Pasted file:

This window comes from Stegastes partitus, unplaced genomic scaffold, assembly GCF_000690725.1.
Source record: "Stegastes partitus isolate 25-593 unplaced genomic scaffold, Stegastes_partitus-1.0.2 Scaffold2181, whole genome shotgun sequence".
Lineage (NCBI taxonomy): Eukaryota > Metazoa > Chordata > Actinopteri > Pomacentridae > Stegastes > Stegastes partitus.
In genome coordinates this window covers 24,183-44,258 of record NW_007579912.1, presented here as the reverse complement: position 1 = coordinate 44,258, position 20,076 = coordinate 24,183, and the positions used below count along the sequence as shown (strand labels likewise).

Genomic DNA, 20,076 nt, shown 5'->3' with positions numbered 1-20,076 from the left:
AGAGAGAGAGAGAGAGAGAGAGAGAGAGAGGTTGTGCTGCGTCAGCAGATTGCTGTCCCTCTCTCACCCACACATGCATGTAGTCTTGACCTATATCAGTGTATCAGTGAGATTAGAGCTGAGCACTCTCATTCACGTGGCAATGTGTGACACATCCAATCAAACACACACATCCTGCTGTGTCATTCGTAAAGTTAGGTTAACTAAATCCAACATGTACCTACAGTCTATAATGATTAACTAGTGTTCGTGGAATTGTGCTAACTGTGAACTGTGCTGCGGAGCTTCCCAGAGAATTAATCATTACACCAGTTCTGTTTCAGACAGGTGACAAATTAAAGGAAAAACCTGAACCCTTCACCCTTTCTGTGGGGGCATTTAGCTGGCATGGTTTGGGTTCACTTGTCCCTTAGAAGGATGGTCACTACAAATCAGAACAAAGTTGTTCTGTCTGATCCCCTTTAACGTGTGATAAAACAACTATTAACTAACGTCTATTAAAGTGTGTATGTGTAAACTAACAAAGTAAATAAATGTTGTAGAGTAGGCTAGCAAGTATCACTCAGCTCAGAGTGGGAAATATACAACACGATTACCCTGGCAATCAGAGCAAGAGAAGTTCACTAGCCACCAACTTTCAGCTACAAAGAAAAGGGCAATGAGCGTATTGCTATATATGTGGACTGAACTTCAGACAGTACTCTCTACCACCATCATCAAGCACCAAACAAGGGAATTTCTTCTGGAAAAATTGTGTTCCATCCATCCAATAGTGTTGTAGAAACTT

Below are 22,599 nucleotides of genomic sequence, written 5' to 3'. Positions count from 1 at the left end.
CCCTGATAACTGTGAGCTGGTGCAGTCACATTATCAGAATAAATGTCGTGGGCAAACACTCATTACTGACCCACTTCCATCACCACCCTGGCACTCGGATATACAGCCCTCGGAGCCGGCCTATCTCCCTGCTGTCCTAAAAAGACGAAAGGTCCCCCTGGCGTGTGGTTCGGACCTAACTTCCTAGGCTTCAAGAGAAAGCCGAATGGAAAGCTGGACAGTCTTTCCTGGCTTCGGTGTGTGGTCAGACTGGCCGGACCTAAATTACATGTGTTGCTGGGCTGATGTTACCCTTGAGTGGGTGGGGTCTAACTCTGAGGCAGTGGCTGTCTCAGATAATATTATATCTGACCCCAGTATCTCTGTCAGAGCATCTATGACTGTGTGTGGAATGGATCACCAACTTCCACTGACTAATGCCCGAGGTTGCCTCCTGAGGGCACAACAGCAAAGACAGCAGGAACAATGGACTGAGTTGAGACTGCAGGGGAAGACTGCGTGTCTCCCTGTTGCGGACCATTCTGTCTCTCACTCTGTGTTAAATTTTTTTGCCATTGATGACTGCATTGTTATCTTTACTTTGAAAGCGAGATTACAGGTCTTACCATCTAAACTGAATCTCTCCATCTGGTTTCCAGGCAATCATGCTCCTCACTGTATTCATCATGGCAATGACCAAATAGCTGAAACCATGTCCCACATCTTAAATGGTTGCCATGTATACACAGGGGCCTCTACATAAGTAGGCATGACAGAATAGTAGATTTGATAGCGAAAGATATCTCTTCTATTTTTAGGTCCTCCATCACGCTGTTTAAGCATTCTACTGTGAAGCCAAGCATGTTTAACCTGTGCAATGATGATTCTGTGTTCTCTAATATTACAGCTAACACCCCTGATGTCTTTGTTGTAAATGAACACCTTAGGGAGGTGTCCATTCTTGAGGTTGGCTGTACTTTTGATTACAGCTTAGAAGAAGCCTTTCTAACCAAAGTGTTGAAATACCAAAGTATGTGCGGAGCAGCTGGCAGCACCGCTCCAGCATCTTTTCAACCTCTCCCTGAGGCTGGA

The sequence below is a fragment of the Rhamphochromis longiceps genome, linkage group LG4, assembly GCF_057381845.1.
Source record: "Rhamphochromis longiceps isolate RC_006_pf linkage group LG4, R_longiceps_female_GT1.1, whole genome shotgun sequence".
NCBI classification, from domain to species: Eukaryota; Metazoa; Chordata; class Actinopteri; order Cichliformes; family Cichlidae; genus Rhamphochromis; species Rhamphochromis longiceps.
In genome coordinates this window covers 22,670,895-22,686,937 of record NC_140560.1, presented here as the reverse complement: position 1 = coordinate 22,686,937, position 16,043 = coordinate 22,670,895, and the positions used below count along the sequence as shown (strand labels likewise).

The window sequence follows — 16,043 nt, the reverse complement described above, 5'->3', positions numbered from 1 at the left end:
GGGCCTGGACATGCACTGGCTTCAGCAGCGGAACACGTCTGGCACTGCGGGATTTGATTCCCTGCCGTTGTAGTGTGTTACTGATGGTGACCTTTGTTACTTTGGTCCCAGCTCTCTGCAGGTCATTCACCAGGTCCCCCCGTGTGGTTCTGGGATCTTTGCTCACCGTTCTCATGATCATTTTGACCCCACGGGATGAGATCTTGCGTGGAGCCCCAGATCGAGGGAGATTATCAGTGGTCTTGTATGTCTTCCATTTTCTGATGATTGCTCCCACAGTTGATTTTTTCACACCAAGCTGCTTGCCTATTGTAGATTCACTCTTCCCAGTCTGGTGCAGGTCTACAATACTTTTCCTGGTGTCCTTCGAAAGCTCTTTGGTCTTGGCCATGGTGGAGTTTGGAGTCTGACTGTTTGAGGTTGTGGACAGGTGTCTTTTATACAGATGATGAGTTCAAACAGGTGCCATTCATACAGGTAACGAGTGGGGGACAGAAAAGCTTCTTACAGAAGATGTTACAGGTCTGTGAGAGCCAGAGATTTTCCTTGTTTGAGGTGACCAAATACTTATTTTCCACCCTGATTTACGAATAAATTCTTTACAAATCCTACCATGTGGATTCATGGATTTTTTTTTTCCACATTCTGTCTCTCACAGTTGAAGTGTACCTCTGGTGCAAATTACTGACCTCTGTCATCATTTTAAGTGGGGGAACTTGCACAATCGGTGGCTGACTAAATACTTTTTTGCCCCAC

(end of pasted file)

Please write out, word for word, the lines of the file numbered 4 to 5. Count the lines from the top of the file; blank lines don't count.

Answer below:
In genome coordinates this window covers 24,183-44,258 of record NW_007579912.1, presented here as the reverse complement: position 1 = coordinate 44,258, position 20,076 = coordinate 24,183, and the positions used below count along the sequence as shown (strand labels likewise).

Genomic DNA, 20,076 nt, shown 5'->3' with positions numbered 1-20,076 from the left: